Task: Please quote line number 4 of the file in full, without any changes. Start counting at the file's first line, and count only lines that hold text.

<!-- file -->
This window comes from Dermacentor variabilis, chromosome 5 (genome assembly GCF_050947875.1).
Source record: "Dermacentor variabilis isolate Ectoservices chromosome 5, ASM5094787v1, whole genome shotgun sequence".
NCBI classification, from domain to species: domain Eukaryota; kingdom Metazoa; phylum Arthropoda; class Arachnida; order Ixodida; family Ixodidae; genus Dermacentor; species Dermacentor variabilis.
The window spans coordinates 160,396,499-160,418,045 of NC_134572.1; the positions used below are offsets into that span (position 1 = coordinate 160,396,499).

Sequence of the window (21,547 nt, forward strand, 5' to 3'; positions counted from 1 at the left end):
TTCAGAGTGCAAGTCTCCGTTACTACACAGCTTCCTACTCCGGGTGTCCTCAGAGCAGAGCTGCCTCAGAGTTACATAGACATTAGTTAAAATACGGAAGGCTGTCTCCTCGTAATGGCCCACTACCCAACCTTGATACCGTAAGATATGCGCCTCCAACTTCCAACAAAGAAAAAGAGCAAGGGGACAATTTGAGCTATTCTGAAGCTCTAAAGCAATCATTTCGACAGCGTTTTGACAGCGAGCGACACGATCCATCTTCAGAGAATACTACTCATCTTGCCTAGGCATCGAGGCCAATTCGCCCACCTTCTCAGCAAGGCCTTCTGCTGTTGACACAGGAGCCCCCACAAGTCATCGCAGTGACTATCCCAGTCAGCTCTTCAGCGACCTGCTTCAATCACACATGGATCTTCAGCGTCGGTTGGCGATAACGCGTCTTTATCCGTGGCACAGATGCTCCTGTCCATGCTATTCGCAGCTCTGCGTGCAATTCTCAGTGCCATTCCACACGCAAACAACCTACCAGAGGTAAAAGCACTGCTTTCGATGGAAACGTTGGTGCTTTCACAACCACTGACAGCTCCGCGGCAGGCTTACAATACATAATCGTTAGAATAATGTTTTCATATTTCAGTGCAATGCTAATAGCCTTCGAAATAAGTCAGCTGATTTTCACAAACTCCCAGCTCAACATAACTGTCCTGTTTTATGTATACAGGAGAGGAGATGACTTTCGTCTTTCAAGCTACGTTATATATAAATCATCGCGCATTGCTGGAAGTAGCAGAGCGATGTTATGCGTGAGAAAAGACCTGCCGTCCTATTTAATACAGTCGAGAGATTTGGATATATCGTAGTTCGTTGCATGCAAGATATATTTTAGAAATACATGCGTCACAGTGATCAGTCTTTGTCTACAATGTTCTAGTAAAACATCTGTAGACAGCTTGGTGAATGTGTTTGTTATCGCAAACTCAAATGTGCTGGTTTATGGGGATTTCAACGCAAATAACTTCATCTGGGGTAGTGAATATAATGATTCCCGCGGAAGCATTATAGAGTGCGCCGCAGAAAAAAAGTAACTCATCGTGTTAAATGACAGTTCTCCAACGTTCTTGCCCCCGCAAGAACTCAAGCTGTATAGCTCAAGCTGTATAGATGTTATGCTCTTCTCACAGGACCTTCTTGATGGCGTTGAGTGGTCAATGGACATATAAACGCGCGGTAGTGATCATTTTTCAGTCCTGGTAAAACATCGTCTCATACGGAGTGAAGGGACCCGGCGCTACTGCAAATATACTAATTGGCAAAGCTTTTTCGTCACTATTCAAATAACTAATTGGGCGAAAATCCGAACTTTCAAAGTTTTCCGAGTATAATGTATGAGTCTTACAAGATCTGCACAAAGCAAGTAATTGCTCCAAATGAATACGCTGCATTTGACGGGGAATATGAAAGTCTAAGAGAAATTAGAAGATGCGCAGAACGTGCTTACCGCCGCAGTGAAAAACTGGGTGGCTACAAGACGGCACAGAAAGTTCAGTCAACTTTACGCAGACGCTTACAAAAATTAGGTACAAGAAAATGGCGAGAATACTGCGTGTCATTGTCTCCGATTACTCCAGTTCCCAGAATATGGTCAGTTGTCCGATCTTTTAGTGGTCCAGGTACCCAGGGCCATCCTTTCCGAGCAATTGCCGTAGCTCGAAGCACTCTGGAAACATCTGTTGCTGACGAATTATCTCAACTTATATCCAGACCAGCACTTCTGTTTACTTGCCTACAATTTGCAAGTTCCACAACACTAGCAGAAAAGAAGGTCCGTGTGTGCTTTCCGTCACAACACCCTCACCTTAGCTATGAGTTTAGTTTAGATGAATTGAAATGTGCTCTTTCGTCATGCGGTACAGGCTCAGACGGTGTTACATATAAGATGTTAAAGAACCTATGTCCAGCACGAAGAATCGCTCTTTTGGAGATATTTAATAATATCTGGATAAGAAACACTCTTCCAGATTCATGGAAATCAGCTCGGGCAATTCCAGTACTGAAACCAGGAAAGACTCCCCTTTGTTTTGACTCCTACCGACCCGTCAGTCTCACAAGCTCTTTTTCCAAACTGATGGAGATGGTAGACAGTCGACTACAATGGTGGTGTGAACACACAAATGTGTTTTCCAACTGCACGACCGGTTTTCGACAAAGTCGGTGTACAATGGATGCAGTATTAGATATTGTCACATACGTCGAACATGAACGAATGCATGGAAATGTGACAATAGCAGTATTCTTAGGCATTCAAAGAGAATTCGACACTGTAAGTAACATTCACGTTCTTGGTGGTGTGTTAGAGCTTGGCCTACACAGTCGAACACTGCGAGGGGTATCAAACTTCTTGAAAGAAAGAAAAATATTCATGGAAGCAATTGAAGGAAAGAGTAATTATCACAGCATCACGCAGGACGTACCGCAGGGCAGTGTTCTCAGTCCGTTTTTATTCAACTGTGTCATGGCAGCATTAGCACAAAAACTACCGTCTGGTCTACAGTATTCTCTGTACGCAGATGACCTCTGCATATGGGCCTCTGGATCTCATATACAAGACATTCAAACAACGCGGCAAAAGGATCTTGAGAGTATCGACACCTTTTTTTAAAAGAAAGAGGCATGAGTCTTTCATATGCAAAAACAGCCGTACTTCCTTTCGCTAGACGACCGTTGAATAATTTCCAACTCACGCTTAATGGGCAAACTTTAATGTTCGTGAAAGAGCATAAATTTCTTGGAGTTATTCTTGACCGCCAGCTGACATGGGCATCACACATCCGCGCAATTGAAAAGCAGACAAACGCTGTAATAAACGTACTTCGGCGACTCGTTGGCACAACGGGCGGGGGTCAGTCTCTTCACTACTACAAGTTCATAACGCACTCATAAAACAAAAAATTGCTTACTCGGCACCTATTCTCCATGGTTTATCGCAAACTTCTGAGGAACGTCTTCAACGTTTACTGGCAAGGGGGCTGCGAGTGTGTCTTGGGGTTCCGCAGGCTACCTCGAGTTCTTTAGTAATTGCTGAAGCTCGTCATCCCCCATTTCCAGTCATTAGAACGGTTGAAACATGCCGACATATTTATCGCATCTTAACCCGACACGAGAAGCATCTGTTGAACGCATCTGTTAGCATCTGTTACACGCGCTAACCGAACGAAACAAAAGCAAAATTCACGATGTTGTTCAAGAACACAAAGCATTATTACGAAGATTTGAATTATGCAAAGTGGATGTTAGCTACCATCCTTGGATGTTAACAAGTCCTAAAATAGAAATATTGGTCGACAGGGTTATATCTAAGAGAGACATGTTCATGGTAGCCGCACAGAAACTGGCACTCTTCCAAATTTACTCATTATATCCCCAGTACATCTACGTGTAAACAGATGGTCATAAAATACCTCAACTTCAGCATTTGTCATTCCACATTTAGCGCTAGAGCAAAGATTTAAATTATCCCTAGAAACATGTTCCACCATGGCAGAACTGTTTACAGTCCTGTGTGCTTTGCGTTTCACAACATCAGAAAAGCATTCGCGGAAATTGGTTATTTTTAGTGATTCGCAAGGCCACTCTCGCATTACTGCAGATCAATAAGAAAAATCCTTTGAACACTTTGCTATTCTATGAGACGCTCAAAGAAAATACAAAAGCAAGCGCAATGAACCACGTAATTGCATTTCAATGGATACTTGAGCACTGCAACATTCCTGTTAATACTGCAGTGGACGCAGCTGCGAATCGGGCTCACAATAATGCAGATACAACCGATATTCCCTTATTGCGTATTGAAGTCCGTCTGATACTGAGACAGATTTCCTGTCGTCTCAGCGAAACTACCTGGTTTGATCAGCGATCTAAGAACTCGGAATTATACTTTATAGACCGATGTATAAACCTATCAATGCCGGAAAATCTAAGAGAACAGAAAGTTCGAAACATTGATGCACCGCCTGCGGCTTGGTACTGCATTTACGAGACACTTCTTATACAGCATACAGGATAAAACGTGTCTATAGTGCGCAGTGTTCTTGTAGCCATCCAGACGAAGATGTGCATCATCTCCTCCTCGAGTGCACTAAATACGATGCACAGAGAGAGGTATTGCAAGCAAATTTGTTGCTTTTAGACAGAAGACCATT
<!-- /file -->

The window spans coordinates 160,396,499-160,418,045 of NC_134572.1; the positions used below are offsets into that span (position 1 = coordinate 160,396,499).